Implications, Toxicology

84 Children Are Killed by Medicine in Nigeria (New York Times)

Published: February 6, 2009

DAKAR, Senegal — A toxic chemical mixed into a teething medicine for babies has killed at least 84 children in Nigeria, health officials there said Friday, more than tripling the toll in a wave of infant deaths that began in late November.

The children died after taking a medicine called My Pikin Baby Teething Mixture, a syrup for teething pain, according to Nigeria’s Health Ministry. Health officials said that a batch of the medicine that went on sale in November contained diethylene glycol, an industrial solvent and an ingredient in antifreeze and brake fluid.

The chemical looks, smells and tastes like glycerin, a sweet syrup commonly used in a wide range of medicines, foods and toothpaste, and counterfeiters enhance their profit by substituting diethylene glycol, which is relatively cheap, for the more expensive but harmless glycerin.

The chemical causes kidney and liver damage, as well as attacking the central nervous system, causing paralysis that hampers breathing. Children in Nigeria began to get sick in November with unexplained fevers and vomiting. Some stopped urinating and many had diarrhea. Across the country children with similar symptoms turned up at hospitals amid rising anger and panic.

The high concentration of the syrupy liquid in the teething medicine has made it even more deadly — three-quarters of the children made sick by the medicine have died, the Health Ministry said.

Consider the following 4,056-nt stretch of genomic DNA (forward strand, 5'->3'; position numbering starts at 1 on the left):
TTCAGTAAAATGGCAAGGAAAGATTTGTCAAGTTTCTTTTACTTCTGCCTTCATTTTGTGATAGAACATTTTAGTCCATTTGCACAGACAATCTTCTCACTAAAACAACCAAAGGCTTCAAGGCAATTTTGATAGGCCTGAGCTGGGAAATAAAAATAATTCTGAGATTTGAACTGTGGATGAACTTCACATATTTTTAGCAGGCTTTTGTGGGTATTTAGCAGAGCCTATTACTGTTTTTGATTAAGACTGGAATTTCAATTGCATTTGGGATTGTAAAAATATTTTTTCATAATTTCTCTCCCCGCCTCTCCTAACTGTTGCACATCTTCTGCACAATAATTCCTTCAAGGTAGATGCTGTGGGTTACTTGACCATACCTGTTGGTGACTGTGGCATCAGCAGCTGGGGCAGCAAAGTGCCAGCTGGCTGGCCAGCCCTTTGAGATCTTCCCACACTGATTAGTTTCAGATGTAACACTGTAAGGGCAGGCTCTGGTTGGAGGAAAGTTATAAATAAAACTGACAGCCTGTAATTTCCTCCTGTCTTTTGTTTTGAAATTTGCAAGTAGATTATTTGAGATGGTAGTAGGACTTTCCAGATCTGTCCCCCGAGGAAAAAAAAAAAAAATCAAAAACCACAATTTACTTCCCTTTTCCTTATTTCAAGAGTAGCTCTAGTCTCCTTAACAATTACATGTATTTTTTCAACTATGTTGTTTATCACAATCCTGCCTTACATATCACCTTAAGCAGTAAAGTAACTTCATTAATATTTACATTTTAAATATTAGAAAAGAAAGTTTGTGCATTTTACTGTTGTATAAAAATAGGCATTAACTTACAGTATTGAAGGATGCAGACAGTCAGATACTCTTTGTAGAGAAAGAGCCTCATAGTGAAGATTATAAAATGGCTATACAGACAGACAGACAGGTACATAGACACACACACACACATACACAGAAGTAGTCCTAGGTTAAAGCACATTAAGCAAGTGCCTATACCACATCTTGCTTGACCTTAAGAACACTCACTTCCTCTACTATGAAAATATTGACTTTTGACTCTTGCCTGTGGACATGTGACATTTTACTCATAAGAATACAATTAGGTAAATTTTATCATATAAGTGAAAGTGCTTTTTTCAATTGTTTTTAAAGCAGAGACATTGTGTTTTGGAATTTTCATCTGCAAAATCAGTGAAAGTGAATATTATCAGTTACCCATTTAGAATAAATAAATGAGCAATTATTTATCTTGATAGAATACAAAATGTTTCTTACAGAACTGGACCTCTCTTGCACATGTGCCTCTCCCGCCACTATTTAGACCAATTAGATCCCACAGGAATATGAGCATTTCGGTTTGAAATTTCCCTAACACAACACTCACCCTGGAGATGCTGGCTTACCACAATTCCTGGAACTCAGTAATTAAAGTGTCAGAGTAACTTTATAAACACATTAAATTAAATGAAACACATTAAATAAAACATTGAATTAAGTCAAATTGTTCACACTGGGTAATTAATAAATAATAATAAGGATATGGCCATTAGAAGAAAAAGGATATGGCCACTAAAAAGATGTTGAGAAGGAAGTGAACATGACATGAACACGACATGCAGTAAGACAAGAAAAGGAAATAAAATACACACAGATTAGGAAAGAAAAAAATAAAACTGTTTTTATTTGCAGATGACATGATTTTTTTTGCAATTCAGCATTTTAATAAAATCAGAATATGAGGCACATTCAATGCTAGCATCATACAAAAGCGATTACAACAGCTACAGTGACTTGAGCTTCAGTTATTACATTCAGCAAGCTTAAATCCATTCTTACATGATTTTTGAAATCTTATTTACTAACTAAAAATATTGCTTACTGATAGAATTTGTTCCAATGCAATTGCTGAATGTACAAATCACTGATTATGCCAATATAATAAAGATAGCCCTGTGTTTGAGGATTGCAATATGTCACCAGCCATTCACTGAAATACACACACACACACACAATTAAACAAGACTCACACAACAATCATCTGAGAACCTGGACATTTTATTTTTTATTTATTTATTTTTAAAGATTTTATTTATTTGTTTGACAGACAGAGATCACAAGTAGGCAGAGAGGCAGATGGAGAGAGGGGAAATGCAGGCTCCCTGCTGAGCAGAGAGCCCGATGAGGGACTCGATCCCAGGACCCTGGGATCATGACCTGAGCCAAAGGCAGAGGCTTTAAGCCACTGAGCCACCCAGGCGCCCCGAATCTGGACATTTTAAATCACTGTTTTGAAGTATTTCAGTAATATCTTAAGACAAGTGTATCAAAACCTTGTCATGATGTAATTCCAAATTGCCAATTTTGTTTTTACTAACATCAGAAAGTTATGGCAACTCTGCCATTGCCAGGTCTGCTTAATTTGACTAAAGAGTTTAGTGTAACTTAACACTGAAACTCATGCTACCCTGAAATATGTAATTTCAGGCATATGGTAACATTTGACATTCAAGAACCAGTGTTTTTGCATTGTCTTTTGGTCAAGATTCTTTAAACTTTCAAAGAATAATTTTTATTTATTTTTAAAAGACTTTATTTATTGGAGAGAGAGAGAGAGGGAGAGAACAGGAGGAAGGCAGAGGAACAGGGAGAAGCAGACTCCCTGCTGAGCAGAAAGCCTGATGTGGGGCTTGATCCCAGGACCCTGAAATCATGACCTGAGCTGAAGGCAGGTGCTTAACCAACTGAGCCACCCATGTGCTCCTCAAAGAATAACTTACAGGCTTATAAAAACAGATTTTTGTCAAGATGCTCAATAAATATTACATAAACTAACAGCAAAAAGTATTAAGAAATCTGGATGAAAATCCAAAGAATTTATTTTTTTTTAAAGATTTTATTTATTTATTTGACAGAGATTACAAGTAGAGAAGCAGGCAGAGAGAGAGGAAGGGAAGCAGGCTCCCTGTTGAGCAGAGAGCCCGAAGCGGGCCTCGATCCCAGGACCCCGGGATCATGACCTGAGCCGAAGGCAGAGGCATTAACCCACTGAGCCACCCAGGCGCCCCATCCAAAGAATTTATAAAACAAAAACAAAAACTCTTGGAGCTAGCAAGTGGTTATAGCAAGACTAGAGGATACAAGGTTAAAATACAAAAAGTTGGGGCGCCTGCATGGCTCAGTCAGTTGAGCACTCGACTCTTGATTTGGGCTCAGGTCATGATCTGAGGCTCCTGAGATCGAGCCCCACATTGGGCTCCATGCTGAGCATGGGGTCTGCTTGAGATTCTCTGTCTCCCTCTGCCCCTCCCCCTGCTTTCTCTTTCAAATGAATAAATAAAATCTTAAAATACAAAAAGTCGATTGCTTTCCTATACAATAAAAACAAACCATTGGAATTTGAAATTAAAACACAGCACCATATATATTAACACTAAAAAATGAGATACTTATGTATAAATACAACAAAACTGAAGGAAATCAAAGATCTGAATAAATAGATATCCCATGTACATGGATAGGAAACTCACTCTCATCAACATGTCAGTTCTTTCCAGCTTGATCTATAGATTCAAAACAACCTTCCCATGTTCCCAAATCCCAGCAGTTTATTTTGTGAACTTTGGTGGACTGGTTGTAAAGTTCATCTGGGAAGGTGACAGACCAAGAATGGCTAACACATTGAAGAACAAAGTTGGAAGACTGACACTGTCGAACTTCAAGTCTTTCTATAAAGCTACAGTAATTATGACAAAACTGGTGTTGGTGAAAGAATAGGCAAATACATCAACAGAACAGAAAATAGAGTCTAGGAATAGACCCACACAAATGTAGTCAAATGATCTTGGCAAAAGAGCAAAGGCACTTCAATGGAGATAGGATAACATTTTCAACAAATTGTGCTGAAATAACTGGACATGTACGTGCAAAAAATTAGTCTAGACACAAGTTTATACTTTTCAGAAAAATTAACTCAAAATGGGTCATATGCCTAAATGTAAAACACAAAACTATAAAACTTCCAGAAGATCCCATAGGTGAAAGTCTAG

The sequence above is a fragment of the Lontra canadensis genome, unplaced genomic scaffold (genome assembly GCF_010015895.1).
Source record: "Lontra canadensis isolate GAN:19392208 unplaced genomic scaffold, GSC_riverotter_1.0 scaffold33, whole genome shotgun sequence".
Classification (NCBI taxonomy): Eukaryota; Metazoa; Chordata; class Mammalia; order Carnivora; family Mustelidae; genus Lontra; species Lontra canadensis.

“The poison has caused many deaths in children between the ages of 2 months and 7 years old in Nigeria,” Babatunde Osotimehin, Nigeria’s minister of health, said in a statement. “The death of any Nigerian child is a great loss to the nation.”

Investigators at Nigeria’s National Agency for Food, Drug Administration and Control have traced the diethylene glycol to an unlicensed chemical dealer in Lagos, who sold the syrup to the maker of the teething medicine, Barewa Pharmaceuticals. The company has been shut down, and investigators have pulled off pharmacy shelves hundreds of bottles of the tainted medicine, but it remains unclear how much of the medicine was manufactured.

Diethylene glycol has figured in mass poisoning cases across the globe. In Panama, 365 people were killed after taking medicine inadvertently tainted with the chemical in a government factory in 2006. The sweet but deadly syrup was labeled glycerin, but it was in fact diethylene glycol from a factory in China. Dozens of children in Haiti died a decade ago after taking contaminated medicine for fevers. In 1990, 109 children died in Nigeria after taking medicine tainted with a similar compound.

Nigeria’s often lax enforcement of counterfeiting laws and its corruption-riddled bureaucracy left the country’s pharmacies full of tainted or fake drugs for decades. But since democratic rule returned in 1999, the government has been cracking down on makers of counterfeit or dangerous medicine.

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